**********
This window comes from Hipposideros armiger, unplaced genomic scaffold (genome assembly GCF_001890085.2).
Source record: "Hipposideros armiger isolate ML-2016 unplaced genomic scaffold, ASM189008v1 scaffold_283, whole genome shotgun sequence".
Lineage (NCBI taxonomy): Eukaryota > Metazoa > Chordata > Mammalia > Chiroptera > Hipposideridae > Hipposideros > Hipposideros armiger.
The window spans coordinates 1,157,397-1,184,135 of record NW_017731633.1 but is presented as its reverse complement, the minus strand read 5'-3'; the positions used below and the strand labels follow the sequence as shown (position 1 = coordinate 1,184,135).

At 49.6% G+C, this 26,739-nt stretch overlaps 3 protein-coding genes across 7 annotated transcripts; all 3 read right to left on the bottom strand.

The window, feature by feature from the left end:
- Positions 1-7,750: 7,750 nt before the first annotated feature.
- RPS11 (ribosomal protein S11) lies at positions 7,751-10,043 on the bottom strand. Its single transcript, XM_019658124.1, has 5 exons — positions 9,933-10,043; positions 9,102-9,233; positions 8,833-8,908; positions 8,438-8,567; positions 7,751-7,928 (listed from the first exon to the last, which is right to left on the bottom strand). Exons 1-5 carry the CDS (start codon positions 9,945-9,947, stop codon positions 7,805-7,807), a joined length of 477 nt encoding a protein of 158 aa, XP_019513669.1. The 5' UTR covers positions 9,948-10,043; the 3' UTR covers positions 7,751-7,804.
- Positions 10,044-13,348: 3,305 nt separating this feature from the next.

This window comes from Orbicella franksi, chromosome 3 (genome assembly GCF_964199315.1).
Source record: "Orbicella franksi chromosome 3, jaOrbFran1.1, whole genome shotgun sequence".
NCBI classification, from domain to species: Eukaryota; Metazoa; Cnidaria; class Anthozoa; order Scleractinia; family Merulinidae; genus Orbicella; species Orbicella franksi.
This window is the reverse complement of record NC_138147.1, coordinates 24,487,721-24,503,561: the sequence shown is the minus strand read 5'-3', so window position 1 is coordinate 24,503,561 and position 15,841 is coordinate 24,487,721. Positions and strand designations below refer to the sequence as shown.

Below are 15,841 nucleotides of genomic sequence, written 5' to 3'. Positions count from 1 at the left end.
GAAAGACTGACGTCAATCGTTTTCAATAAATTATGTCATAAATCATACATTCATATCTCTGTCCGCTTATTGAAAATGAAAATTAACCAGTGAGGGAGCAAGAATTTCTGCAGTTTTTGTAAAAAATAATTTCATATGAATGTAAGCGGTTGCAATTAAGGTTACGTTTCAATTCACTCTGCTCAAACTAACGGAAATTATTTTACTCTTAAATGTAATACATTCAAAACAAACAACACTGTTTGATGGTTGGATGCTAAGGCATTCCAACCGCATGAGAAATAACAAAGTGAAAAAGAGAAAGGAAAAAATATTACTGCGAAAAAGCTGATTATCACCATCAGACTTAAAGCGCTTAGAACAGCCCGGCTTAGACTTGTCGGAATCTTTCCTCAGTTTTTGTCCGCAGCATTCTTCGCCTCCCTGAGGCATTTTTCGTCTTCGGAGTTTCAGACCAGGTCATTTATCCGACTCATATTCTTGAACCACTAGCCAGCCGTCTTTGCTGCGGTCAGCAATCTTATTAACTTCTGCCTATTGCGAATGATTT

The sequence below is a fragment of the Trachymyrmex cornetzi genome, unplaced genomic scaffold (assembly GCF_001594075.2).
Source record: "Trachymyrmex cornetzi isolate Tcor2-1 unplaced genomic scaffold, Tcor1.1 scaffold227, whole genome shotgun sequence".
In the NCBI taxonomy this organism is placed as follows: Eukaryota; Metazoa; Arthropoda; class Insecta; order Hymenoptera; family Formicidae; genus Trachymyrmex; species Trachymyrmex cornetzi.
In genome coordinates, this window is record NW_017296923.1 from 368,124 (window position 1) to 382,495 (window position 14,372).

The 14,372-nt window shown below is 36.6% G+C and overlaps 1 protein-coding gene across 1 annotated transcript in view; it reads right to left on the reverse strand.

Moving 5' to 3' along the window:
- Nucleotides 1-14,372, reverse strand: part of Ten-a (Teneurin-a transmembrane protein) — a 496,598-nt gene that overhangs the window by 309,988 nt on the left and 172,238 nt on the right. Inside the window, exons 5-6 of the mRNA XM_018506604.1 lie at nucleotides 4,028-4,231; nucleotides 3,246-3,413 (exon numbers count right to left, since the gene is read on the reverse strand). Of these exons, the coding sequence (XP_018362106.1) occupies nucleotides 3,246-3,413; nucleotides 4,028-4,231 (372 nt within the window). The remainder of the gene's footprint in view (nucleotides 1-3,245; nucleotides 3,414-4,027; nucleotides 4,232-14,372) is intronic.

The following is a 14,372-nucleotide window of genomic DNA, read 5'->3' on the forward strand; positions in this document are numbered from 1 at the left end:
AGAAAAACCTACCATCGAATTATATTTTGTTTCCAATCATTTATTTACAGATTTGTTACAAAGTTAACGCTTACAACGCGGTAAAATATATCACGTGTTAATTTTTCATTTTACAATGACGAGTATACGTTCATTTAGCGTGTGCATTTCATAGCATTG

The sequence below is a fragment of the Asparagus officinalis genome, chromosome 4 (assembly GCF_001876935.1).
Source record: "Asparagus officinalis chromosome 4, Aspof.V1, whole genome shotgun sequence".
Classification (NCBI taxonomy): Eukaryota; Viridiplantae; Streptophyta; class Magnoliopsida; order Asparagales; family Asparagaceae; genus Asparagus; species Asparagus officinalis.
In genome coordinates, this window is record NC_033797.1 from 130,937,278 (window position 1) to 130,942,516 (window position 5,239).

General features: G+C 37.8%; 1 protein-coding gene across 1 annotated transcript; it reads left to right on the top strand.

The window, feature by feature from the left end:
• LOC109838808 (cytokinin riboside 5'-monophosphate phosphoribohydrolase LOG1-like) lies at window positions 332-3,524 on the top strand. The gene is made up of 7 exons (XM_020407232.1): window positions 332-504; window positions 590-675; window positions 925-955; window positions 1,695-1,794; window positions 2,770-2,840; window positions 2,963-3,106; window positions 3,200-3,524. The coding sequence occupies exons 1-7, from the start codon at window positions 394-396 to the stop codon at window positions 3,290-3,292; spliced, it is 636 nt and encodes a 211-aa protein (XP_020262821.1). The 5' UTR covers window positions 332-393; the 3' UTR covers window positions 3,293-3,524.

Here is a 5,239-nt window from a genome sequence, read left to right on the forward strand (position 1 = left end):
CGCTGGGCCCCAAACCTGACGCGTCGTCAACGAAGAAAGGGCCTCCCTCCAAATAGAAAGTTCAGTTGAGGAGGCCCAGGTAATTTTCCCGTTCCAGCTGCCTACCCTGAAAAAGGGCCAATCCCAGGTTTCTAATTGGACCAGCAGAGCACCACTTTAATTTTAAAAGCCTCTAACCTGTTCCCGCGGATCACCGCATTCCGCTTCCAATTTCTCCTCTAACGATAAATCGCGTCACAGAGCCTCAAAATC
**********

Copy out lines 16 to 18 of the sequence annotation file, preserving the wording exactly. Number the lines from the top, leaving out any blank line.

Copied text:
The sequence below is a fragment of the Trachymyrmex cornetzi genome, unplaced genomic scaffold (assembly GCF_001594075.2).
Source record: "Trachymyrmex cornetzi isolate Tcor2-1 unplaced genomic scaffold, Tcor1.1 scaffold227, whole genome shotgun sequence".
In the NCBI taxonomy this organism is placed as follows: Eukaryota; Metazoa; Arthropoda; class Insecta; order Hymenoptera; family Formicidae; genus Trachymyrmex; species Trachymyrmex cornetzi.